The New Political Landscape: 3 Opportunities for Employers to Shape Health Policy
The outcome of the presidential race has ended with Joe Biden the new President-elect, and the potential of a split Congress. The new political landscape has significant implications for large employers and health care purchasers, PBGH policy experts explained in a members-only webinar the morning after the election, Nov. 4.
If Democrats and Republicans maintain control of the House and Senate, respectively, a continued partisan stalemate is likely. That means that major health policy changes are unlikely, according to Bill Kramer, PBGH’s executive director of Health Policy, and Shawn Gremminger, director of Health Policy.
Top Priorities for Large Employers
Opportunities nonetheless may emerge for legislative action. With a Biden win and Republican Senate – the most likely outcome given where the race currently stands – we see three areas of potential policy activity that could impact large corporations and the health benefits they extend to their employees:
1) Prescription drug costs: Employers are deeply concerned about high-priced drugs, and view this as a top issue. In fact, a poll taken during the post-election webinar found that 71% of employers feel that prescription drug pricing reform should be a top federal priority for 2021.
With a Biden administration and Republican-led Senate, it’s still possible that we’ll see movement on legislation improving transparency and even capping price increases. In addition, we could see limits on anti-competitive practices, such as pay-for-delay and other patent-related tactics, although they would face strong opposition from the pharmaceutical industry. These actions could lead to significant savings for large health care purchasers, and by extension, employees who receive health benefits on the job.
2) Surprise billing: This continues to be a serious problem, and there is bipartisan support to pass legislation to eliminate surprise billing. Congress has been deadlocked, however, on the best way to limit the prices charged by providers who have not signed a contract to be “in-network” with a health plan If we can find a way to break the stalemate and set limits using existing local, market-based contract rates, there would be real savings for employers and protections for patients.
3) High health care costs: High health benefit costs come at the expense of core business investments and hold down wages, dampen business growth and squeeze family budgets. The COVID pandemic and the related economic recession are making this growing crisis completely untenable as unemployment soars and many employers face existential threats.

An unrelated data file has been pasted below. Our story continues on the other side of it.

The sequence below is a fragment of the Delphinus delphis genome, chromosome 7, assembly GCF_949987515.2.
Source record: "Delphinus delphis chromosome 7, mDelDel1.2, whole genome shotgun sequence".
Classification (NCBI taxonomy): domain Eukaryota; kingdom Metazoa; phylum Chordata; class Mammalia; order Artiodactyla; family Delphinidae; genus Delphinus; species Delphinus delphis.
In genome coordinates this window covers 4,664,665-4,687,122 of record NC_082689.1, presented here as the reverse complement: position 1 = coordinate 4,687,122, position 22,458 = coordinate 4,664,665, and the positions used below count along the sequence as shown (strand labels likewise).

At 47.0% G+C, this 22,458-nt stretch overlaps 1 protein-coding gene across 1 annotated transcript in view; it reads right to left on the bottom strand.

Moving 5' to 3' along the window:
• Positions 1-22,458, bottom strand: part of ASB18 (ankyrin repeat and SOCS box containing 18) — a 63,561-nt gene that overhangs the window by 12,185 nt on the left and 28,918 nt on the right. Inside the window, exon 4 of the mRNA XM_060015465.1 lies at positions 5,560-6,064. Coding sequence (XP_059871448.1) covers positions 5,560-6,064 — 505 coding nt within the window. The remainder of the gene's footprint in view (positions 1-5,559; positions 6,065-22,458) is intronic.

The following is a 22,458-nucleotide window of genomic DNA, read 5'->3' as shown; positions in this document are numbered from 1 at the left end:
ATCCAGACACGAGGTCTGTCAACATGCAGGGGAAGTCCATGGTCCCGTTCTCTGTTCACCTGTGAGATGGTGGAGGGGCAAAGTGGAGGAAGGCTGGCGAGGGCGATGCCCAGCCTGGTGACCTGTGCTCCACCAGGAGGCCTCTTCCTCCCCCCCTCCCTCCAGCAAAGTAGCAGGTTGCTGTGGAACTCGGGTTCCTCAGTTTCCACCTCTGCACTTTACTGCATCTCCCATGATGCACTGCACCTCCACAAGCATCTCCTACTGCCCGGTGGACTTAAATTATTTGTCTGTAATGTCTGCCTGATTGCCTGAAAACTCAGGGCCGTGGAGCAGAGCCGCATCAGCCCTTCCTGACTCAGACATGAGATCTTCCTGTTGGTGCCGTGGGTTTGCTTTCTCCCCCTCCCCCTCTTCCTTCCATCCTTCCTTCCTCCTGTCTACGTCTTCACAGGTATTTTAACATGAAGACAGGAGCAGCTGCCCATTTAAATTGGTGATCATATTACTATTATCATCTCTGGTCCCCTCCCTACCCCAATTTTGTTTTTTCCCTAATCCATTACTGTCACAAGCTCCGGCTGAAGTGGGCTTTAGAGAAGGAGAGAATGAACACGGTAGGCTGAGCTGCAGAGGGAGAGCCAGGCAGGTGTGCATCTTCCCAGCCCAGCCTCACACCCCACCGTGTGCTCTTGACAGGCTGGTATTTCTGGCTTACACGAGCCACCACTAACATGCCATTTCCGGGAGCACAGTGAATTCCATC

Nearly 60% of employers who attended the PBGH post-election webinar said that policies to reduce health care costs beyond prescription drugs were a top priority heading into 2021.
Large employers would welcome action to accelerate the transition from fee-for-service to value-based payment models, which would help shift provider incentives from volume to quality and value. This could be accomplished by administrative action to introduce, test and spread value-based clinician payment and care models, especially for primary care.
In addition, health system consolidation has been a major driver of rising costs, and employers see a long-term benefit to stronger anti-trust enforcement and new prohibitions on anti-competitive practices, both of which are possible in the coming year.
Taking the Fight Against Rising Costs, Inequity Into Their Own Hands
Regardless of the ultimate makeup of the Senate, employers attending the PBGH post-election webinar identified several priorities they were likely to pursue on their own to stem rising health care costs, particularly in the wake of COVID.
Half (50%) said they planned to alter their company’s drug formularies to eliminate wasteful spending, and 44% said they intended to engage in value-based contracts to strengthen primary care. Another 50% indicated they would invest in methods to address inequities in care delivery and outcomes.
The days and weeks ahead will make clearer the configuration of our federal government post-election. We will have the opportunity to address the problems of high costs, inconsistent quality and racial disparities through administrative action as well as legislation, and the voice of employers will be an important influence in the upcoming health policy debates.